In order to still-further increase the effect, I make the sounding-board and back of the instrument with the grain of the wood running transversely and the ribs by which they are supported running lengthwise. This enables me to bring the bottom and top of the instrument much nearer together than if the ribs were made to run crosswise, because the longitudinal bars are of such size that transverse ribs would necessitate a much deeper instrument in order to clear these bars. By running the ribs lengthwise, however, the bottom and top may be brought very close to the, longitudinal bars, and thus the depth of theinstrument is diminished, making it a much better size and shape. Across the sounding-board at the rear end of the instrument and in front of the block 13 the two bridges E and F F are fixed upon the top of the instrument. The first bridge E is provided with as many eyes G as there are strings upon the instrument. Each of these eyes has one end of a double-ended hook H engaging it, and the opposite end of the hooks, which lie between the two bridges E the instrument. extend across the bridges F and F, thence passing over the upper bridge I and having the upper ends secured to the tuning-pins J. These tuning-pins extend into the block C at the head of the instrument and are turned by means of a key in the usual Way, their friction within the holes in the block retaining them at any point to which they may be turned in tuning the strings. The great strain which is brought upon this block, however, will in time twist it out of shape and sometimes break it. In order, therefore, to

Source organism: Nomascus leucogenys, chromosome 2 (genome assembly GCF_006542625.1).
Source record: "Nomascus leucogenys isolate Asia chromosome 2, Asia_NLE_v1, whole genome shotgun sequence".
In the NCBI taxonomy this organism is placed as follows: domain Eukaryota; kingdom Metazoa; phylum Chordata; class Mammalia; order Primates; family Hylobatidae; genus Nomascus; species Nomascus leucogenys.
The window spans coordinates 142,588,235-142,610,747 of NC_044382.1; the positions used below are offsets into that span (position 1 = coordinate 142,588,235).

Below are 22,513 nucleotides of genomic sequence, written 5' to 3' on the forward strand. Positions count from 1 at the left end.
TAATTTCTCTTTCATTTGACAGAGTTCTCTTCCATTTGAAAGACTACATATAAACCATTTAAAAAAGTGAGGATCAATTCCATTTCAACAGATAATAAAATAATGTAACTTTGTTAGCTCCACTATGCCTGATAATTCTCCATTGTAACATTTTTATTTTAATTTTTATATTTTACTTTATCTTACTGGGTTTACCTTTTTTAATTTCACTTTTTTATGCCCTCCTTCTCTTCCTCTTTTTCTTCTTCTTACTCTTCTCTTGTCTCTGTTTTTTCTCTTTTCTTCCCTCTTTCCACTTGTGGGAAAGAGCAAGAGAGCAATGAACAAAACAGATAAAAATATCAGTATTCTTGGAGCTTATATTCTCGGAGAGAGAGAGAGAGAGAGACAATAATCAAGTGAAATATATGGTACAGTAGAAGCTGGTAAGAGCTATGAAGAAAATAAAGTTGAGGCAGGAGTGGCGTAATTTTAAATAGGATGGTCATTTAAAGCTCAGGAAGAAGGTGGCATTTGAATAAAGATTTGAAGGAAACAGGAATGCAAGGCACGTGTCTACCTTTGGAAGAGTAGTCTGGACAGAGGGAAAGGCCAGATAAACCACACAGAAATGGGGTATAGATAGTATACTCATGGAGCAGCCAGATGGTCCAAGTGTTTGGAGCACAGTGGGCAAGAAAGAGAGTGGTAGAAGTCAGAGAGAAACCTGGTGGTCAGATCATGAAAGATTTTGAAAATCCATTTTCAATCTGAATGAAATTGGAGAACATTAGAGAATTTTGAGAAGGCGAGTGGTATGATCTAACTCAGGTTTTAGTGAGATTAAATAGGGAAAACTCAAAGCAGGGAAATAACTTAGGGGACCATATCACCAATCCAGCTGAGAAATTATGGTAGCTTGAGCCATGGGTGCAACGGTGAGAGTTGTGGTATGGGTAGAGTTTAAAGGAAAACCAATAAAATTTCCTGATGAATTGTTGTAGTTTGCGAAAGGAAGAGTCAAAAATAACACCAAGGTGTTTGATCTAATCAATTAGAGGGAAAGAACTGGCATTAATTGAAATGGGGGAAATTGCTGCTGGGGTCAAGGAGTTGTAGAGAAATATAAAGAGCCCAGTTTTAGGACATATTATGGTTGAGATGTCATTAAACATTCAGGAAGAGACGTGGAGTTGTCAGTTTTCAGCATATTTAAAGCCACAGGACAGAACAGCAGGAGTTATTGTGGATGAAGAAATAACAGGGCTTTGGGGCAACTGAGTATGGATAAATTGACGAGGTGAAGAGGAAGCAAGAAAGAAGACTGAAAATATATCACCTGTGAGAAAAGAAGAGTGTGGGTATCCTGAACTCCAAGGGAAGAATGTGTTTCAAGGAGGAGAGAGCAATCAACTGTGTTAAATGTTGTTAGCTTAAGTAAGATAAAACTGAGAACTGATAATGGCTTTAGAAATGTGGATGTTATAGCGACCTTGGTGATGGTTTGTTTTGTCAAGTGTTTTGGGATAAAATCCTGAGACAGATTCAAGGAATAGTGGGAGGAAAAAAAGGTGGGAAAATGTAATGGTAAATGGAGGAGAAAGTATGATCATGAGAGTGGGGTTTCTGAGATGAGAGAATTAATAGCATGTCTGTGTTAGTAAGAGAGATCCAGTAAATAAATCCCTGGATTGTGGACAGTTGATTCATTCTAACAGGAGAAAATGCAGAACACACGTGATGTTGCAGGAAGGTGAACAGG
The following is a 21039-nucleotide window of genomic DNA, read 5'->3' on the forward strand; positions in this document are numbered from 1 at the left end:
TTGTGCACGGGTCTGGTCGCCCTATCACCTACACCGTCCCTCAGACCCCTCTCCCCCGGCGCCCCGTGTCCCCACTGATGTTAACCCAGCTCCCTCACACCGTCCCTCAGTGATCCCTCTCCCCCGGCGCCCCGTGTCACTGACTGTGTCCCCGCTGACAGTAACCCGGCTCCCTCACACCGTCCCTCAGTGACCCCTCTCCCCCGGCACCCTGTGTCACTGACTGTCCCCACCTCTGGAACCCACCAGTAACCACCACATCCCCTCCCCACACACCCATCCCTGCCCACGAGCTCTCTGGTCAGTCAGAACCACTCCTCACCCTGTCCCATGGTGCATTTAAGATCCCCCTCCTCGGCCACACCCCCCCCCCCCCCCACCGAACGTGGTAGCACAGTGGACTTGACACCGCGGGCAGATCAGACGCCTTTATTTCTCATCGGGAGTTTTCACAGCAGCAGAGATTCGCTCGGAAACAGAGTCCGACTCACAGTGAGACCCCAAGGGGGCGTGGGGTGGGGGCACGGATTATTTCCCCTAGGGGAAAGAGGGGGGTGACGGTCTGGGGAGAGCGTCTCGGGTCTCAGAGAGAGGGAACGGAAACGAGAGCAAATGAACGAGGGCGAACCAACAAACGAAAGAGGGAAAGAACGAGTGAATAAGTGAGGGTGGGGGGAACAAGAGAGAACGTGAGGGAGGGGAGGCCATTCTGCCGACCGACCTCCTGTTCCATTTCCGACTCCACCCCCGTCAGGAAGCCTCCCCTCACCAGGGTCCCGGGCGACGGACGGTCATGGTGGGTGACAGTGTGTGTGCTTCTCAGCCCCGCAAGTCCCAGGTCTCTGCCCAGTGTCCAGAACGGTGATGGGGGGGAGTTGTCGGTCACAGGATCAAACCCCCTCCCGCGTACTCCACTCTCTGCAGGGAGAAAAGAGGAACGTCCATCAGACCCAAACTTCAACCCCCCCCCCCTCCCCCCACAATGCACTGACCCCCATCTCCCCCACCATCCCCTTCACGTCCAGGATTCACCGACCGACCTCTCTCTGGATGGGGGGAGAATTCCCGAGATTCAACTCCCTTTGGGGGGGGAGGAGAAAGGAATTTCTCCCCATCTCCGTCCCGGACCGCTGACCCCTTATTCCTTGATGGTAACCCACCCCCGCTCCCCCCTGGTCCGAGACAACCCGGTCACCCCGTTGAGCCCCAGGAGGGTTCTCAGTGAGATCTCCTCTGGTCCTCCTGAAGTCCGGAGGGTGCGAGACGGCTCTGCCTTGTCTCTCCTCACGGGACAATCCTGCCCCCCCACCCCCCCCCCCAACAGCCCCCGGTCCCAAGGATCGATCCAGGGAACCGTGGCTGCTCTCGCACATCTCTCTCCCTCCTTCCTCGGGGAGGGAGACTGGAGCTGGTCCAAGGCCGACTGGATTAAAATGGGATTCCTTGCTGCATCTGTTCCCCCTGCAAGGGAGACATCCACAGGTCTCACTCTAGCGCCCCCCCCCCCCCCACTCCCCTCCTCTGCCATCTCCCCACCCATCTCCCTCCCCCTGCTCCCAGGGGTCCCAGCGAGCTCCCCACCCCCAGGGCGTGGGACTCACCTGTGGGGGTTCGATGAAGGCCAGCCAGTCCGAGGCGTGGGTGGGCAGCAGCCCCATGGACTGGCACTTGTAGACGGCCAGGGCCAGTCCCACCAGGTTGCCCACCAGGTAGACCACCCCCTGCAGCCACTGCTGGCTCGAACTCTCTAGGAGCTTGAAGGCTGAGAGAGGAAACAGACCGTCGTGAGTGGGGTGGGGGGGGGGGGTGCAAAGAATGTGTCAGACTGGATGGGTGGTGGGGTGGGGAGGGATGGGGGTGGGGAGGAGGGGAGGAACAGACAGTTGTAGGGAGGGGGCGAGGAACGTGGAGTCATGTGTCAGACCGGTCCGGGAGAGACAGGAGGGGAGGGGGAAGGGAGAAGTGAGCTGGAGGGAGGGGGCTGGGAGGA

.9 and F, receive the rear ends of the strings of From these hooks the strings 1 strengthen this block and prevent its being thus twisted out of shape, I employ the curved metal plate K, which is made approximately of the shape of the upper end of the instrument and is-secured at many points to the top of the block 0. This plate has holes bored through it corresponding with the holes in the block which receive the tuningpins, and by reason of its resisting strength and peculiar shape it serves as a reinforce to prevent the block from being twisted out of shape or broken.